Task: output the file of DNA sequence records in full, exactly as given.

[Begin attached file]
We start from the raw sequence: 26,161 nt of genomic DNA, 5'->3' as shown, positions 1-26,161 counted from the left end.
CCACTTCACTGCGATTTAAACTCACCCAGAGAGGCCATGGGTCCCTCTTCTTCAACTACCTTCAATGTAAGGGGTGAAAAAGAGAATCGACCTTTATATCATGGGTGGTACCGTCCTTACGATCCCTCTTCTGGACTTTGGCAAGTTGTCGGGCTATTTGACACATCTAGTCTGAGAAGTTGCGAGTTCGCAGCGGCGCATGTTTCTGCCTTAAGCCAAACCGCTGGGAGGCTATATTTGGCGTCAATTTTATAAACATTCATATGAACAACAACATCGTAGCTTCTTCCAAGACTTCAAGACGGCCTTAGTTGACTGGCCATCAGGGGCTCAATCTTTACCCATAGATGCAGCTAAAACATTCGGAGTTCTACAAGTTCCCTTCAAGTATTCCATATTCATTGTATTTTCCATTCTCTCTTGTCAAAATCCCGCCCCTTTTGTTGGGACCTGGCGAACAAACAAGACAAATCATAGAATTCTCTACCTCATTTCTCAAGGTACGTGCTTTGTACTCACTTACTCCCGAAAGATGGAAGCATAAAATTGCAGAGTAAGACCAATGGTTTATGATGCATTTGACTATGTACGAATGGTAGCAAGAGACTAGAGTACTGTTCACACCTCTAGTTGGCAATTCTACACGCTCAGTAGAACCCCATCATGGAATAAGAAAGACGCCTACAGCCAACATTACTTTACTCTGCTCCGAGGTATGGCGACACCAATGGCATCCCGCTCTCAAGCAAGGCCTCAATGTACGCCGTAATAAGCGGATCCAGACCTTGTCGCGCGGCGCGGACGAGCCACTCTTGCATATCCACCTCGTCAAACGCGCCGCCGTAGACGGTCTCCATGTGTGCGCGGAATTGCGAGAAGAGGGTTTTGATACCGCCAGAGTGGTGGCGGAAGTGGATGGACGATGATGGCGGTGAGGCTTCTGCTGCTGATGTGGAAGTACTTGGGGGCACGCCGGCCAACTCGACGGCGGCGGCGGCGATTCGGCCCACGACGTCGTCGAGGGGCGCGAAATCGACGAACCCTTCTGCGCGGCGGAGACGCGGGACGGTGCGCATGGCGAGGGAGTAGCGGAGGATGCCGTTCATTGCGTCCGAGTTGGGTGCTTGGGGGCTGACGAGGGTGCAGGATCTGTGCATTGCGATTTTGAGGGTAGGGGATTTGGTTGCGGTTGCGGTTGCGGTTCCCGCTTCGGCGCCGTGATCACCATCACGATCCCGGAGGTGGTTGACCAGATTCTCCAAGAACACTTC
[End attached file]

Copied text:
We start from the raw sequence: 26,161 nt of genomic DNA, 5'->3' as shown, positions 1-26,161 counted from the left end.
CCACTTCACTGCGATTTAAACTCACCCAGAGAGGCCATGGGTCCCTCTTCTTCAACTACCTTCAATGTAAGGGGTGAAAAAGAGAATCGACCTTTATATCATGGGTGGTACCGTCCTTACGATCCCTCTTCTGGACTTTGGCAAGTTGTCGGGCTATTTGACACATCTAGTCTGAGAAGTTGCGAGTTCGCAGCGGCGCATGTTTCTGCCTTAAGCCAAACCGCTGGGAGGCTATATTTGGCGTCAATTTTATAAACATTCATATGAACAACAACATCGTAGCTTCTTCCAAGACTTCAAGACGGCCTTAGTTGACTGGCCATCAGGGGCTCAATCTTTACCCATAGATGCAGCTAAAACATTCGGAGTTCTACAAGTTCCCTTCAAGTATTCCATATTCATTGTATTTTCCATTCTCTCTTGTCAAAATCCCGCCCCTTTTGTTGGGACCTGGCGAACAAACAAGACAAATCATAGAATTCTCTACCTCATTTCTCAAGGTACGTGCTTTGTACTCACTTACTCCCGAAAGATGGAAGCATAAAATTGCAGAGTAAGACCAATGGTTTATGATGCATTTGACTATGTACGAATGGTAGCAAGAGACTAGAGTACTGTTCACACCTCTAGTTGGCAATTCTACACGCTCAGTAGAACCCCATCATGGAATAAGAAAGACGCCTACAGCCAACATTACTTTACTCTGCTCCGAGGTATGGCGACACCAATGGCATCCCGCTCTCAAGCAAGGCCTCAATGTACGCCGTAATAAGCGGATCCAGACCTTGTCGCGCGGCGCGGACGAGCCACTCTTGCATATCCACCTCGTCAAACGCGCCGCCGTAGACGGTCTCCATGTGTGCGCGGAATTGCGAGAAGAGGGTTTTGATACCGCCAGAGTGGTGGCGGAAGTGGATGGACGATGATGGCGGTGAGGCTTCTGCTGCTGATGTGGAAGTACTTGGGGGCACGCCGGCCAACTCGACGGCGGCGGCGGCGATTCGGCCCACGACGTCGTCGAGGGGCGCGAAATCGACGAACCCTTCTGCGCGGCGGAGACGCGGGACGGTGCGCATGGCGAGGGAGTAGCGGAGGATGCCGTTCATTGCGTCCGAGTTGGGTGCTTGGGGGCTGACGAGGGTGCAGGATCTGTGCATTGCGATTTTGAGGGTAGGGGATTTGGTTGCGGTTGCGGTTGCGGTTCCCGCTTCGGCGCCGTGATCACCATCACGATCCCGGAGGTGGTTGACCAGATTCTCCAAGAACACTTC